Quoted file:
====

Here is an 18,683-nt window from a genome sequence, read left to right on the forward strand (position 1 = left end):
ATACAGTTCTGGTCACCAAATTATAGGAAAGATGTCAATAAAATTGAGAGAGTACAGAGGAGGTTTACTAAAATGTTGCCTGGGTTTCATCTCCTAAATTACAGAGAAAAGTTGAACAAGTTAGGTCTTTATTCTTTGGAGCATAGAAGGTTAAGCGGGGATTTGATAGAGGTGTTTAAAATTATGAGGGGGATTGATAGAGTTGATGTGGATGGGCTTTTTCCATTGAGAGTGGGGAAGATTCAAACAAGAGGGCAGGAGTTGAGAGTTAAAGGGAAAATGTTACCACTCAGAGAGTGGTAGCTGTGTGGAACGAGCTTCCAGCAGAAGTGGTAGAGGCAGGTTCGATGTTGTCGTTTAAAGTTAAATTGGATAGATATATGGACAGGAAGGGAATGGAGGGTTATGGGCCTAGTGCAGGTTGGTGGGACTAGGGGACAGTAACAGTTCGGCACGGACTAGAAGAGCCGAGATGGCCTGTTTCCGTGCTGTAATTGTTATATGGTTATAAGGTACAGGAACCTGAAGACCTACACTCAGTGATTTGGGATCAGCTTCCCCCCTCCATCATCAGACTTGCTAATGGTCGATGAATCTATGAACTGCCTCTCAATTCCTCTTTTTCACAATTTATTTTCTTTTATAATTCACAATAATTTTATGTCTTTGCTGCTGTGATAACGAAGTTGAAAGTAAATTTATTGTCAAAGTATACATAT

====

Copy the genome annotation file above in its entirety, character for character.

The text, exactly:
Here is an 18,683-nt window from a genome sequence, read left to right on the forward strand (position 1 = left end):
ATACAGTTCTGGTCACCAAATTATAGGAAAGATGTCAATAAAATTGAGAGAGTACAGAGGAGGTTTACTAAAATGTTGCCTGGGTTTCATCTCCTAAATTACAGAGAAAAGTTGAACAAGTTAGGTCTTTATTCTTTGGAGCATAGAAGGTTAAGCGGGGATTTGATAGAGGTGTTTAAAATTATGAGGGGGATTGATAGAGTTGATGTGGATGGGCTTTTTCCATTGAGAGTGGGGAAGATTCAAACAAGAGGGCAGGAGTTGAGAGTTAAAGGGAAAATGTTACCACTCAGAGAGTGGTAGCTGTGTGGAACGAGCTTCCAGCAGAAGTGGTAGAGGCAGGTTCGATGTTGTCGTTTAAAGTTAAATTGGATAGATATATGGACAGGAAGGGAATGGAGGGTTATGGGCCTAGTGCAGGTTGGTGGGACTAGGGGACAGTAACAGTTCGGCACGGACTAGAAGAGCCGAGATGGCCTGTTTCCGTGCTGTAATTGTTATATGGTTATAAGGTACAGGAACCTGAAGACCTACACTCAGTGATTTGGGATCAGCTTCCCCCCTCCATCATCAGACTTGCTAATGGTCGATGAATCTATGAACTGCCTCTCAATTCCTCTTTTTCACAATTTATTTTCTTTTATAATTCACAATAATTTTATGTCTTTGCTGCTGTGATAACGAAGTTGAAAGTAAATTTATTGTCAAAGTATACATAT